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Biden infrastructure plan would boost jobs; Georgia voter law tensions

Jon Lieber, Managing Director of the United States for the Eurasia Group, shares his insights on US politics:

What specifics do you expect to be in Biden's "build back better" infrastructure plan?

Well, this is really a two-part plan. The first part Biden's rolling out this week, and it's focused mainly on infrastructure. Bridges, roads, tunnels, transit, the whole infrastructure smorgasbord, including on broadband deployment, as well as investing in things like rural hospitals, schools and upgrading buildings to be more energy efficient. Biden's proposed between $2 and $2.5 trillion depending on how you do the math, paid for by tax increases primarily falling on the corporate sector that actually spread out over 15 years, as opposed to the bill's spending, which spreads out over 10. That means the bill will be mildly stimulative to the economy on top of creating potentially new jobs through the direct spending that's going to happen.

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No, Joe Biden, America is not back. It will take time.

Ian Bremmer's Quick Take:

Hi everybody, Ian Bremmer here, kicking off the week as we head into spring. And I thought I'd talk a little bit about where US foreign policy is and is not heading.

We keep hearing from President Biden and the Biden administration that the United States is back. And certainly when you talk about the fact that the United States is rejoining and recommitting to a lot of institutions like the nuclear agreement on START, five-year extension, trying to get back into the Iranian nuclear deal, Paris Climate Accord, World Health Organization, where there's been a lot of criticism of late from Secretary of State Blinken saying the Chinese are all over that, and were writing basically the report that came out from the WHO, my God, that's a hit, but they're still engaging with WHO as they should. Internationally, that means that the level of diplomacy looks a little bit more normal than it did under the Trump administration, but that's not the United States is back.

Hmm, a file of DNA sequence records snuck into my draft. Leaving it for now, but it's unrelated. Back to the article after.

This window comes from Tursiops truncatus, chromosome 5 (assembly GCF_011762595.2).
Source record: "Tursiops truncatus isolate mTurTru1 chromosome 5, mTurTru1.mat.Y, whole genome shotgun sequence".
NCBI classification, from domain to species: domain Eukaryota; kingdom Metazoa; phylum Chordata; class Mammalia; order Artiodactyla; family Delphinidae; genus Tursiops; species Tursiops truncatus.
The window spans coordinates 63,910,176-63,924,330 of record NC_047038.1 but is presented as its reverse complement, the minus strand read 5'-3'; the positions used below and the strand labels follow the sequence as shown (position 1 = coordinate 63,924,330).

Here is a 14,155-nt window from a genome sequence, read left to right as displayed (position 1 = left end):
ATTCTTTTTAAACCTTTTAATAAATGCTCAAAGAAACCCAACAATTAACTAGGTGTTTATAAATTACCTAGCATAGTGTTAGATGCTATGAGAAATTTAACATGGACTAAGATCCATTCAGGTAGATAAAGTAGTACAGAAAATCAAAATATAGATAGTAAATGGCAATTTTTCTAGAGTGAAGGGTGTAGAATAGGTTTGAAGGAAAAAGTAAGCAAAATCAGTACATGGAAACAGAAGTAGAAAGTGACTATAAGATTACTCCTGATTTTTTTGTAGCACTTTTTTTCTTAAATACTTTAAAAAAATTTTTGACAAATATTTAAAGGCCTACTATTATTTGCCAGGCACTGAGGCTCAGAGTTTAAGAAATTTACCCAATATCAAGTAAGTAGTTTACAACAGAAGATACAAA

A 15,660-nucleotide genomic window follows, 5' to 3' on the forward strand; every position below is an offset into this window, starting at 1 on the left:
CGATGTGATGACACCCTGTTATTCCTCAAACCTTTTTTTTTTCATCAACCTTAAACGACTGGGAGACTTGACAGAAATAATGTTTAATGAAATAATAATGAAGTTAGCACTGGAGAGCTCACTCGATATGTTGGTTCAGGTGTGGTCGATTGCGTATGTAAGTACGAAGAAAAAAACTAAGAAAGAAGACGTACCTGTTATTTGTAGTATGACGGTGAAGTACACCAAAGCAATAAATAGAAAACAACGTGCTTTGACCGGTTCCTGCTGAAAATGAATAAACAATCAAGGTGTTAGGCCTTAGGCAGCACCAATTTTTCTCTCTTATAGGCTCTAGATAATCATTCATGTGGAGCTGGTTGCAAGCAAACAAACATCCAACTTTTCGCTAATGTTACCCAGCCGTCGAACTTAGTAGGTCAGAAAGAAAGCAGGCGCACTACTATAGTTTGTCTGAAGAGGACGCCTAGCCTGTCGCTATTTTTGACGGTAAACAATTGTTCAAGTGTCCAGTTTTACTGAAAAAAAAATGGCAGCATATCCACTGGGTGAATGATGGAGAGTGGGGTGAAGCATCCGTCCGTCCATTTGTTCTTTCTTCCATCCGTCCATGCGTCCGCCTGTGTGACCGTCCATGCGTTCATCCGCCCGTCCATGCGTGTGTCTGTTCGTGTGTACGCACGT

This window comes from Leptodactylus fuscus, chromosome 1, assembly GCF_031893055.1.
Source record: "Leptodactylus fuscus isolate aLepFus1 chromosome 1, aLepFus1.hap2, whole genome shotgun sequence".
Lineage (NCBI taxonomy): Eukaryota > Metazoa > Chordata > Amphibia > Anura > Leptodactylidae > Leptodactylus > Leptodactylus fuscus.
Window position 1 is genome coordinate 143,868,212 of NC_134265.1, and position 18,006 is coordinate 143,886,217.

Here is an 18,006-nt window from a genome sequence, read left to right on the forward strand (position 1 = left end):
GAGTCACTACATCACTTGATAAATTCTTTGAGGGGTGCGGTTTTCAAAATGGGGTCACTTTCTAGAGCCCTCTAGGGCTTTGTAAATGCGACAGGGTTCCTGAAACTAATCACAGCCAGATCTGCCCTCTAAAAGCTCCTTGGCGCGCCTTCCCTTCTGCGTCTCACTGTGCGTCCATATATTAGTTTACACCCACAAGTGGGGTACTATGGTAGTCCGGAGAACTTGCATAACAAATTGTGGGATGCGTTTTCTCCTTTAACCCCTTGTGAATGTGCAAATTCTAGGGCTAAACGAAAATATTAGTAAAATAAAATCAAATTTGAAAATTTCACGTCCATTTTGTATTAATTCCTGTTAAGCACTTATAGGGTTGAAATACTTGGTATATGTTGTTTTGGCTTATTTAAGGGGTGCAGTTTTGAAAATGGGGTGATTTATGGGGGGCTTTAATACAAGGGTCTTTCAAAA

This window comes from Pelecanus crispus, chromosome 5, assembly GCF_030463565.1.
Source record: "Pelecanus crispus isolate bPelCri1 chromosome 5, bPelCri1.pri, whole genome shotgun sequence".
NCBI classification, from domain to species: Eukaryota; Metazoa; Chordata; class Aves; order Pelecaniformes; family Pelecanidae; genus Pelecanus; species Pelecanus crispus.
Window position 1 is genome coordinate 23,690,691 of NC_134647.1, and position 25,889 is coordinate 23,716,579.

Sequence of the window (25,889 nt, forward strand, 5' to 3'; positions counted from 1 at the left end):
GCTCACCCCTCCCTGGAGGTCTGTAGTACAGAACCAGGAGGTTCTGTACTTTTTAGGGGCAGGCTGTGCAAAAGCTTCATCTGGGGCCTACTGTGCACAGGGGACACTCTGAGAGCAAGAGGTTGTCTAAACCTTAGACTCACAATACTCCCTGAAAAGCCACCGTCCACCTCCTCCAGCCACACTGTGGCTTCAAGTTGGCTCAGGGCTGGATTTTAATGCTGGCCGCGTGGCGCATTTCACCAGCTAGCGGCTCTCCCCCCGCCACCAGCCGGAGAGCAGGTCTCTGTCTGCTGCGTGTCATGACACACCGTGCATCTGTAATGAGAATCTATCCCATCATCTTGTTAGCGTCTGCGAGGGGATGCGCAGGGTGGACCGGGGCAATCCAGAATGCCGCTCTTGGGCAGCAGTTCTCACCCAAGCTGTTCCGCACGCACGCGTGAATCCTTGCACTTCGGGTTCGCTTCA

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Biden's massive, historic stimulus relief bill passes

Jon Lieber, Managing Director of the United States for the Eurasia Group, shares his perspective on the historic American Relief Act:

The American Relief Act just passed. Joe Biden's big $1.9 trillion stimulus has now passed the Senate and the House of Representatives and is on its way to the president's desk to be signed into law. This is a massive, historic piece of legislation on top of already $3 trillion in stimulus that Congress has provided to respond to the novel coronavirus. Here's another almost $2 trillion, that two thirds of which will be spent in this calendar year.

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Minimum wage won't go up for now; Texas sets reopening example

Jon Lieber, Managing Director of the United States for the Eurasia Group, shares his insights on US politics in Washington, DC:

Another stimulus bill is about to pass the Senate. Why won't the minimum wage be going up?

Well, the problem with the minimum wage is it didn't have the 50 votes it needed to overcome the procedural hurdles that prevent the minimum wage when traveling with the stimulus bill. Clearly support for $15 an hour minimum wage in the House of Representatives, but there's probably somewhere between 41 and 45 votes for it in the Senate. There may be a compromise level that emerges later in the year as some Republicans have indicated, they'd be willing to support a lower-level minimum wage increase. But typically, those proposals come along with policies that Democrats find unacceptable, such as an employment verification program for any new hire in the country. Labor unions have been really, really fixated on getting a $15 an hour minimum wage. They may not be up for a compromise. So, we'll see what happens.